... that 20 storks which had recovered from their injuries were released from the Hortobágyi Madárkórház (Hortobágy Bird Hospital) on March 15th? They joined their friends who had just returned from Africa (Chad and Sudan) on their annual spring migration.
Length of the trip is over 7,500 miles (or 12,000 km), which they ususally cover in about 49 days. The return trip takes less time, only about 26 days, on account of favorable winds and the scarcity of food and water.
... that in Hajdudorog (southeast of Miskolc) a troop of young men called ”Krisztus-katonaság” (Christ’s Troops) stand guard in the Greek Catholic church from Good Friday until Easter Sunday? They wear traditional garb handed down from generation to generation, and hold old swords, many of them dating from the time of Kossuth.
This tradition was recently added to the national list of Spiritual Cultural Heritage (Szellemi Kulturális Örökség Nemzeti Jegyzéke).
... that Hungarian-born gymnast Keleti Ágnes, at 96, is now the oldest living Olympic champion? She had won the Hungarian national championship in gymnastics ten times, and was considered to have great prospects for the 1940 Olympics, but those games, as well as the following one, were cancelled on account of World War II. An injury prevented her from participating in the 1948 games.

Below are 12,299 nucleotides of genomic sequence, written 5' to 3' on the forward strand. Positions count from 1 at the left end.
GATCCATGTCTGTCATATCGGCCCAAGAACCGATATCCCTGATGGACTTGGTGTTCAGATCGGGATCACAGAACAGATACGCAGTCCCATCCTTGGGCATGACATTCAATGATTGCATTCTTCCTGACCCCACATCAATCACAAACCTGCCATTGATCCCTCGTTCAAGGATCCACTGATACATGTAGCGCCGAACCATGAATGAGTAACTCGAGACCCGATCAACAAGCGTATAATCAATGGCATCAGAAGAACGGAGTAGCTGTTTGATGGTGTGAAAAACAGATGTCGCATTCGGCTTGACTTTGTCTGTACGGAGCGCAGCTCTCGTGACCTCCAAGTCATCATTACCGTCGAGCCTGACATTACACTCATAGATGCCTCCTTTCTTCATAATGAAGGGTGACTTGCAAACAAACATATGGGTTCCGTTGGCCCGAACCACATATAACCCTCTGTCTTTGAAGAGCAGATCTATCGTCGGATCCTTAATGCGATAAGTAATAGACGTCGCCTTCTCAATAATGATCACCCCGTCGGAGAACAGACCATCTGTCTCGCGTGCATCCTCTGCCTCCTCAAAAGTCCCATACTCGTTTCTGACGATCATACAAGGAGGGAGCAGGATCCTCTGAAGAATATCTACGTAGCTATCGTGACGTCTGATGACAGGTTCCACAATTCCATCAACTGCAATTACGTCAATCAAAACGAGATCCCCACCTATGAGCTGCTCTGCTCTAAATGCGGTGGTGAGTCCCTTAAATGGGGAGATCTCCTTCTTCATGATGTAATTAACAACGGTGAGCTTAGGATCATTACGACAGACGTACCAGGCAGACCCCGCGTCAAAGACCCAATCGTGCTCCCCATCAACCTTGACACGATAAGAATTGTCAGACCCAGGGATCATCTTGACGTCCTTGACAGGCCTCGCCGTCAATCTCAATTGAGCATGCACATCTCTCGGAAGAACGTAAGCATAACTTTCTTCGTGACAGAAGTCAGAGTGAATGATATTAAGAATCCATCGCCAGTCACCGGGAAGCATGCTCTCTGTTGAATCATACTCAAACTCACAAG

When she finally did make it to the Olympics in 1952, at age 31, she garnered four medals in gymnastics, including a gold, and 3 more gold at the Melbourne Olympics in 1956. She remained in Australia after the games, and in 1957 emigrated to Israel where she worked as a physical education instructor at Tel Aviv University, and coached Israel’s national gymnastics team.
She was inducted into the International Jewish Sports Hall of Fame in 1981, the Hungarian Sports Hall of Fame in 1991, and the International Gymnastics Hall of Fame in 2002.
...that a movie loosely based on the legendary racehorse Kincsem has just been released in Hungary? At a production cost of ten million dollars, it is the most expensive Hungarian film ever made. (But if you are interested in the real story of Kincsem, see Éva Wajda’s article in the September 2015 issue of Magyar News Online.)
...that Hungarians never clink their beer glasses? Why? Because it is said that when the Austrians executed the 13 generals after the defeat of the Hungarian Freedom Fight of 1848-49, they clinked their beer glasses after each execution. Hungarians vowed not to do so for 150 years. Although time has passed, Magyars have long memories, and they still won't follow suit. They reserve clinking glasses for wine, one of their chief products of which they are proud.